When using (Thunderbird and) GnuPG to send a PGP/MIME message to two separate recipients, with the text body different in both messages, but the same file attached to both of them, does this give an outside attacker that observes the traffic any additional advantage without knowledge of the plain text?

I realize that this allows attacker to guess I sent the same file (emails beyond a certain size can be guessed to contain attached files anyway). But what I am interested in is whether this gives an attacker a tangible advantage of any kind that could allow to retrieve the plain text?

Keys used are RSA, recipient key is 2k, mine is 4k.

2 Answers 2


Update: I retract that. PGP uses symmetric encryption for the payload. So the real reason that both messages are different, is that each e-mail is encrypted using a different symmetric key (session key), which is in turn asymmetrically encrypted.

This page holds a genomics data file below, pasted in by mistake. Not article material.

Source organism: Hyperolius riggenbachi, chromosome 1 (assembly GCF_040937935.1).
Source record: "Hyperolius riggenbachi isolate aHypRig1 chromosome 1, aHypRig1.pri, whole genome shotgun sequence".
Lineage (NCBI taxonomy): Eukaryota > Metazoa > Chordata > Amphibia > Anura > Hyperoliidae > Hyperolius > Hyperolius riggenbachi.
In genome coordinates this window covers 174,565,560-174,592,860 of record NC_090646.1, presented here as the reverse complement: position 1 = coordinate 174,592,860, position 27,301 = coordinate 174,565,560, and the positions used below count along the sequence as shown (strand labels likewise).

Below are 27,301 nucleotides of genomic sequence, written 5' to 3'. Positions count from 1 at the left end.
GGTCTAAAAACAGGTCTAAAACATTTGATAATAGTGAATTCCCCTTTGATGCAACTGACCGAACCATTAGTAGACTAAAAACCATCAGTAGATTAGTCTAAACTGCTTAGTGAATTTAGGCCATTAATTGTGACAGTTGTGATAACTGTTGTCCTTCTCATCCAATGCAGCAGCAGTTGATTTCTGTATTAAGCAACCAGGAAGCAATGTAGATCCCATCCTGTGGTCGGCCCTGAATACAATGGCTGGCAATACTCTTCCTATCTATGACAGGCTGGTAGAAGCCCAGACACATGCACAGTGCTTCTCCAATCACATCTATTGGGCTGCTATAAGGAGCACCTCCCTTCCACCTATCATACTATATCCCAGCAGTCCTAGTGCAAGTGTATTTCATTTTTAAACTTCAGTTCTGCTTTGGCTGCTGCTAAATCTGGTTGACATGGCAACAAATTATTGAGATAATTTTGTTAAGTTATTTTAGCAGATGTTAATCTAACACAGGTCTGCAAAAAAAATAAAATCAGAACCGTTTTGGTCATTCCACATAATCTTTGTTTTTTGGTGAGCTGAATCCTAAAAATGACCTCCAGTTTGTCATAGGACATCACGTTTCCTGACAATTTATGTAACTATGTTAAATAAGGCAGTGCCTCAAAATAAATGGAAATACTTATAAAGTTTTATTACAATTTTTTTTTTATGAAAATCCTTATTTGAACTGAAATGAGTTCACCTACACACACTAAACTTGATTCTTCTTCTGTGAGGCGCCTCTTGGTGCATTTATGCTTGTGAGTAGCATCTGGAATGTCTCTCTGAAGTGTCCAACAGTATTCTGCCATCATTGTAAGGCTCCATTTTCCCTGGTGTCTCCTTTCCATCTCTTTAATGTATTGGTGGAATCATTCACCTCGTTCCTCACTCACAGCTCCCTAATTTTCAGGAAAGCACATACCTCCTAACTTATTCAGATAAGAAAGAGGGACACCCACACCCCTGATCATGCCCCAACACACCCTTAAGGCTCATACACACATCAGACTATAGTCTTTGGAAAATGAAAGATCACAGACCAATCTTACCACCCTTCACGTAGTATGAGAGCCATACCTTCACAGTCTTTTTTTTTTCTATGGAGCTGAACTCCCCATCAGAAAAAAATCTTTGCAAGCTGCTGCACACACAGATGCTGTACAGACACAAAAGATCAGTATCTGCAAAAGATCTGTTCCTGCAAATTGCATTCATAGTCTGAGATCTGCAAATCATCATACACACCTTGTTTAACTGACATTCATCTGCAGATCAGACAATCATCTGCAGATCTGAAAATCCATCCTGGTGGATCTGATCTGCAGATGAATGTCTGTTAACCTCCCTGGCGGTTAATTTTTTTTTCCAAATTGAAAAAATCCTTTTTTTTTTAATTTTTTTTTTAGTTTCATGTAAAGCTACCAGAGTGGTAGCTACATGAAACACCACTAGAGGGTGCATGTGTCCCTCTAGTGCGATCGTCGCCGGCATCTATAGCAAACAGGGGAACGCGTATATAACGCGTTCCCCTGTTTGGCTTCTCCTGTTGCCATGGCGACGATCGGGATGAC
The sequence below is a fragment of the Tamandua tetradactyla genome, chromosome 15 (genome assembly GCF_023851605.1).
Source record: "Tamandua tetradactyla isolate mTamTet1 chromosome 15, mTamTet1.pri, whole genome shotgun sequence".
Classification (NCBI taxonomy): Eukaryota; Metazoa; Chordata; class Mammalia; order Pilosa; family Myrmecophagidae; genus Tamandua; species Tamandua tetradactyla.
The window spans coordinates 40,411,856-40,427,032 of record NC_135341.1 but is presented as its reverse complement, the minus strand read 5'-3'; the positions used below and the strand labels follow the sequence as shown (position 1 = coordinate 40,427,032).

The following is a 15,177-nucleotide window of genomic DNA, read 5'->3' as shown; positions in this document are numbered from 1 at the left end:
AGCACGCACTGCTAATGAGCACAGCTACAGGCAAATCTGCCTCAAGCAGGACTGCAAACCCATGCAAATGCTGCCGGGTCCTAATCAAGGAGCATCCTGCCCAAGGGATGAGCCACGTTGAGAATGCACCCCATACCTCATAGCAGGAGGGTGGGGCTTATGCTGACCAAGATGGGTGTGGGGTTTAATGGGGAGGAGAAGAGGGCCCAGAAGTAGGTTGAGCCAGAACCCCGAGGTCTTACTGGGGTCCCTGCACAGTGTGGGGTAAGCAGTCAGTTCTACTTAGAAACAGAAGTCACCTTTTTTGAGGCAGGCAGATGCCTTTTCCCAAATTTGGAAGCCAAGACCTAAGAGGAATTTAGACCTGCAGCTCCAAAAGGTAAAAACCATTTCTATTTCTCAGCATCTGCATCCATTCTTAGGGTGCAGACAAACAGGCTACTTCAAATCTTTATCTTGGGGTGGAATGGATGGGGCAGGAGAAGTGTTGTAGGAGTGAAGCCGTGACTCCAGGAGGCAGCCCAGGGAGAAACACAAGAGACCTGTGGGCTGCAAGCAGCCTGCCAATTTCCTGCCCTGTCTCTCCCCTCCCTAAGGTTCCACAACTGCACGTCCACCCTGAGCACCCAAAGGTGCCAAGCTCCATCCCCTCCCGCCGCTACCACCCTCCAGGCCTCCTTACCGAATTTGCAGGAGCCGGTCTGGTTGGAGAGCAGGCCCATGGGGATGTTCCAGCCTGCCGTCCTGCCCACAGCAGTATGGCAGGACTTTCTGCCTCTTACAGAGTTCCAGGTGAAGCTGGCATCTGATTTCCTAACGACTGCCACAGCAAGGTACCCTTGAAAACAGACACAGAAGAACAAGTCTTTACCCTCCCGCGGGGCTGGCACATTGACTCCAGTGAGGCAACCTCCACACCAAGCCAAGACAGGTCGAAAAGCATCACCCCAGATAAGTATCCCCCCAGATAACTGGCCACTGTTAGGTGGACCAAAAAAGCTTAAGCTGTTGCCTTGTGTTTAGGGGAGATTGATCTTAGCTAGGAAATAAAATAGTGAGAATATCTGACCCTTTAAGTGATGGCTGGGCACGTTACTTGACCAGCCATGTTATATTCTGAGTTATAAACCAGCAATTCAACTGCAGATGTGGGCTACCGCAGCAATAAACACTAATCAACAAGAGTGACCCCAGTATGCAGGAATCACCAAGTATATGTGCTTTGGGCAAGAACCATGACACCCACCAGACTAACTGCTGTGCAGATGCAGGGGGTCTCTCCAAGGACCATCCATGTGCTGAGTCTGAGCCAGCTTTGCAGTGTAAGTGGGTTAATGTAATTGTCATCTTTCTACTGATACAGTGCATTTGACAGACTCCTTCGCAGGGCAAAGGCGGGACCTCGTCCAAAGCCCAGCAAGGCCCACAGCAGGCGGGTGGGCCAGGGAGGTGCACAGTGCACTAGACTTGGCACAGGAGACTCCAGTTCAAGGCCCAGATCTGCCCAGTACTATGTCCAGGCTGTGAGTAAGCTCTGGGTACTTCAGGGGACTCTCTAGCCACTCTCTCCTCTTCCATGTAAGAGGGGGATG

Without having checked that, I think it is safe to assume that GnuPG uses padding with RSA (OAEP probably). This padding will make sure that the two identical files are not encrypted identical in both messages. You should see that when comparing the ciphertexts.

Also see this particular question on OAEP and RSA for more clarification.

  • Thank you. Together with the linked answer this does seem to answer my question. Commented Aug 5, 2014 at 12:11

In general when addressing encryption as long as two different session keys are used, and something other than block cipher mode ECB is used, very rarely will patterns be seen in the encryption.

GPG supports compression which would remove most patterns in the data first. It then uses one time randomly generated session keys to symmetrically encrypt the message with CAST5 (by default, and supports most other standard symmetric cipher algorithms). This means that each message you encrypt will be encrypted with a different session key with a secure algorithm. I would feel safe in sending two emails with 2048-bit or 4096-bit public keys.

  • I'm pretty certain that GnuPG doesn't use IDEA, because of patent issues ;) Commented Aug 5, 2014 at 12:52
  • Bah, foiled by PGP again... good call.
    – RoraΖ
    Commented Aug 5, 2014 at 12:56

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